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    Great article. I did want to add one thing that may or may not be relevant given this is targeted to people trying formal methods out. Just something I’ve consistently warned people about since it was common, stumbling block.

    “This means that trying specifications, unlike trying new languages, does not carry a risk of technical debt or add any maintenance burden. You also don’t have to change the code to make writing specs possible. This all reduces the friction of experimenting with FM.”

    This is true while formal methods don’t matter for the project. It can change if it becomes part of the workflow. In early and recent projects, they would have a copy of their English requirements, their formal specs, and code. The drawback that came with their benefits was having to keep these in sync. Sometimes folks got lazy. Other times, a change in one didn’t match the other due to abstract vs concrete types mismatch (eg numbers vs modular arithmetic). That increased demand for spec-to-code generation.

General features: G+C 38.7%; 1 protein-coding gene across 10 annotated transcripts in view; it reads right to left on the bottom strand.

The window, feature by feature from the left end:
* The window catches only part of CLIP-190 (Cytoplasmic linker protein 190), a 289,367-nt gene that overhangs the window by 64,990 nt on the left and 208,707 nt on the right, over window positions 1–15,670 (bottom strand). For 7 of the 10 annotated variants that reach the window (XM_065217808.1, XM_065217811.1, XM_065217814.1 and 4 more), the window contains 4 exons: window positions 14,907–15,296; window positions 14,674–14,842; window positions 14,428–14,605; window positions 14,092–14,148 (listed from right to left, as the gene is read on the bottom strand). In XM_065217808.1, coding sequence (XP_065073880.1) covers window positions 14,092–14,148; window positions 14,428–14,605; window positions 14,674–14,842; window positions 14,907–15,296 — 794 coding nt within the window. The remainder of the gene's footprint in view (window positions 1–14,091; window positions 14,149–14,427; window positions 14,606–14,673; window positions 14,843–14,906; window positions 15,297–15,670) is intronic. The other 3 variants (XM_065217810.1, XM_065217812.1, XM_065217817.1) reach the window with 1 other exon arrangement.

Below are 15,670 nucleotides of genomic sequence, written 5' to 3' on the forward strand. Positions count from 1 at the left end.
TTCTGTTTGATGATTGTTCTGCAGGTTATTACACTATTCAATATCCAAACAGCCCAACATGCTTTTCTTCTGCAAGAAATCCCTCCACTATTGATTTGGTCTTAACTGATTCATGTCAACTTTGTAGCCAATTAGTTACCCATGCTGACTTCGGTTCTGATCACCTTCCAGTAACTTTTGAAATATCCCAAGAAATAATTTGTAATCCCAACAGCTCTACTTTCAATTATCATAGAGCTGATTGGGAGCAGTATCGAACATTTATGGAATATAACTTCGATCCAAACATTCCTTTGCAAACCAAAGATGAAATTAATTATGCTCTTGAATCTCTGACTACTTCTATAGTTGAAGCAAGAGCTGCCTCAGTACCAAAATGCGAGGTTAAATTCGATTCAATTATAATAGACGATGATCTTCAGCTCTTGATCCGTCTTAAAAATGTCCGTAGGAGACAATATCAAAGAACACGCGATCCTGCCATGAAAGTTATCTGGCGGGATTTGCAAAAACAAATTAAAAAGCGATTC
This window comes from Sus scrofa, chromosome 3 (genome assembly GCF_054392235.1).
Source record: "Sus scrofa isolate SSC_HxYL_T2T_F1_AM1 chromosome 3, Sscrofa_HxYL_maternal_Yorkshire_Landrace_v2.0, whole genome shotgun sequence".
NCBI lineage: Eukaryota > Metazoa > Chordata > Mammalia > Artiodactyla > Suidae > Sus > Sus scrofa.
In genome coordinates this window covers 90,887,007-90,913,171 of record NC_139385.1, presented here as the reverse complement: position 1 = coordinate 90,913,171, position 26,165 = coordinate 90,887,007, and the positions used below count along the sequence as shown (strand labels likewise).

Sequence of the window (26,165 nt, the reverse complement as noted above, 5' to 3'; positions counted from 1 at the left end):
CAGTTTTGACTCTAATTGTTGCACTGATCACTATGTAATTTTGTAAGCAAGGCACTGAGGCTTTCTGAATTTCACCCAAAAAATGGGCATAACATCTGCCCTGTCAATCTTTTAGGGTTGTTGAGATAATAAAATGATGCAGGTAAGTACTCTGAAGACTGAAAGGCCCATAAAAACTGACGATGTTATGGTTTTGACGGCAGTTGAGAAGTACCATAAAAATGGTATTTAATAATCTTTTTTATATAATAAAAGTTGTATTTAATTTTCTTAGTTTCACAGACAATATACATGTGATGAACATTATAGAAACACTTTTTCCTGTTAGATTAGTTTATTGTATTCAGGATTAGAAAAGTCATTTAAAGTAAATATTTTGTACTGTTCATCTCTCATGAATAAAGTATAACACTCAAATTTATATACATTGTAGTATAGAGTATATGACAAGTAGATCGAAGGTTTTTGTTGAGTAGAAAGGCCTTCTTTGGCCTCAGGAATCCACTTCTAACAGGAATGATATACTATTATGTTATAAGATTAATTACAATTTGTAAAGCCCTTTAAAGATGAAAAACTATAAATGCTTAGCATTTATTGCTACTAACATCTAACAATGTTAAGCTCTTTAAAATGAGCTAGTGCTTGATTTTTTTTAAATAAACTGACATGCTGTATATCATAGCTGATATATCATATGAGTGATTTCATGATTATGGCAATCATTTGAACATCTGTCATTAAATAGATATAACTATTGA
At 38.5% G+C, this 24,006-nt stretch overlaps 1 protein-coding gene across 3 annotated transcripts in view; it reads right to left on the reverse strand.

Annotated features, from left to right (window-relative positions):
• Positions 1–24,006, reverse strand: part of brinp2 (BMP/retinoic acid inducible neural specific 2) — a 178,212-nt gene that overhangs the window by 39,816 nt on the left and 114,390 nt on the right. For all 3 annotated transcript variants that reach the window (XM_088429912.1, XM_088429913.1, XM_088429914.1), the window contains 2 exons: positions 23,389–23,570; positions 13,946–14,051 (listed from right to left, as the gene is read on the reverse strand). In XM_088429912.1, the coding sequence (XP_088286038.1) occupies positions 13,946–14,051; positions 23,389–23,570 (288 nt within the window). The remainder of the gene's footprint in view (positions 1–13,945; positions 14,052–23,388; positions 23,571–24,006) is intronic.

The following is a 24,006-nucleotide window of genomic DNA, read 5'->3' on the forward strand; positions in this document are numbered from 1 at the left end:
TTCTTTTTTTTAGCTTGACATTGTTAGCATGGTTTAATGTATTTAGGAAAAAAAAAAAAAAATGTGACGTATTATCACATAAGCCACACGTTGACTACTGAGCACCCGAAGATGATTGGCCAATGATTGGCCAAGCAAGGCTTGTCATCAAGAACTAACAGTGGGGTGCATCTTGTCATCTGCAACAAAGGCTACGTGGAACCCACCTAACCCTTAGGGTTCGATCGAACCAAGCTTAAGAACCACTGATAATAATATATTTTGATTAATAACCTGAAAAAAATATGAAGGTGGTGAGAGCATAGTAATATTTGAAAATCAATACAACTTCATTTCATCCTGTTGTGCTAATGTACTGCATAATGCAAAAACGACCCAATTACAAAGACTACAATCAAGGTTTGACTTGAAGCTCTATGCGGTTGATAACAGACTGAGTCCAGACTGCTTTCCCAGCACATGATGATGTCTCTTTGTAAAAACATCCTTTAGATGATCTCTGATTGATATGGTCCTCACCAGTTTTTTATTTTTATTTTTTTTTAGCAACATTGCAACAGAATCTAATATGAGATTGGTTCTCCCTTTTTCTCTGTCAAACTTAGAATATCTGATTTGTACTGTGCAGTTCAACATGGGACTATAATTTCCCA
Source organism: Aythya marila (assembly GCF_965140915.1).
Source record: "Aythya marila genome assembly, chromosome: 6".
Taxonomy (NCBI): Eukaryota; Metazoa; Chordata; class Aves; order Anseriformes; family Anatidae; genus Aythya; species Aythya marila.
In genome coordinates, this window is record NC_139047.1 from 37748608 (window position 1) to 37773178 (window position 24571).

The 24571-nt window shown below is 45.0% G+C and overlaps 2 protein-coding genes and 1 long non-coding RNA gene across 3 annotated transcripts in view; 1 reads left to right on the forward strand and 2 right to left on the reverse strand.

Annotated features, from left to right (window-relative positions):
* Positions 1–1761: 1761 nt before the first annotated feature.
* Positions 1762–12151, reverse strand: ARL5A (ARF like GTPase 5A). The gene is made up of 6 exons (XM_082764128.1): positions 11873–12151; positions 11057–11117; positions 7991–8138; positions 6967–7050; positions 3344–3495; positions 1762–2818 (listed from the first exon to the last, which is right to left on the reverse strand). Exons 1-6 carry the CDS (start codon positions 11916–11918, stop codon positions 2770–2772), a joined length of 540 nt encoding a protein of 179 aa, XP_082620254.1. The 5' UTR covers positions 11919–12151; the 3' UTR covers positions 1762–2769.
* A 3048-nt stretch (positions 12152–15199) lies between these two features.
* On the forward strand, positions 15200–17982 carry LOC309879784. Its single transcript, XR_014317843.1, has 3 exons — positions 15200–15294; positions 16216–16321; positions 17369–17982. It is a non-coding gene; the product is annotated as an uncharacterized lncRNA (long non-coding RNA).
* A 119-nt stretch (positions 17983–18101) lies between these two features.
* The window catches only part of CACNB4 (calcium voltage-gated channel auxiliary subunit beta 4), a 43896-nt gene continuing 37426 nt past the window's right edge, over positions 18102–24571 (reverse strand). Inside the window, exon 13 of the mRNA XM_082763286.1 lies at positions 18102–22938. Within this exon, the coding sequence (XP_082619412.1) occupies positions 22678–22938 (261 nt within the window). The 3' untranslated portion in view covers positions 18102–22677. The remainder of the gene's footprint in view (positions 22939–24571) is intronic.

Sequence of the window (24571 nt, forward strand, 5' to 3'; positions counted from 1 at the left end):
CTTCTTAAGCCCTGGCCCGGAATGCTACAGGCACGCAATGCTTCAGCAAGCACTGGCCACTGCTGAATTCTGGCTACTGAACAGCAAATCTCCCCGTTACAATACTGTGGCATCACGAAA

This might not matter if they exclusively use specs for throwaway prototypes. Keeping the specs around delivers biggest benefits. If they want those benefits, I advise to always warn that there’s some time they have to invest in keeping them sync’d. It’s like maintaining good, up-to-date docs.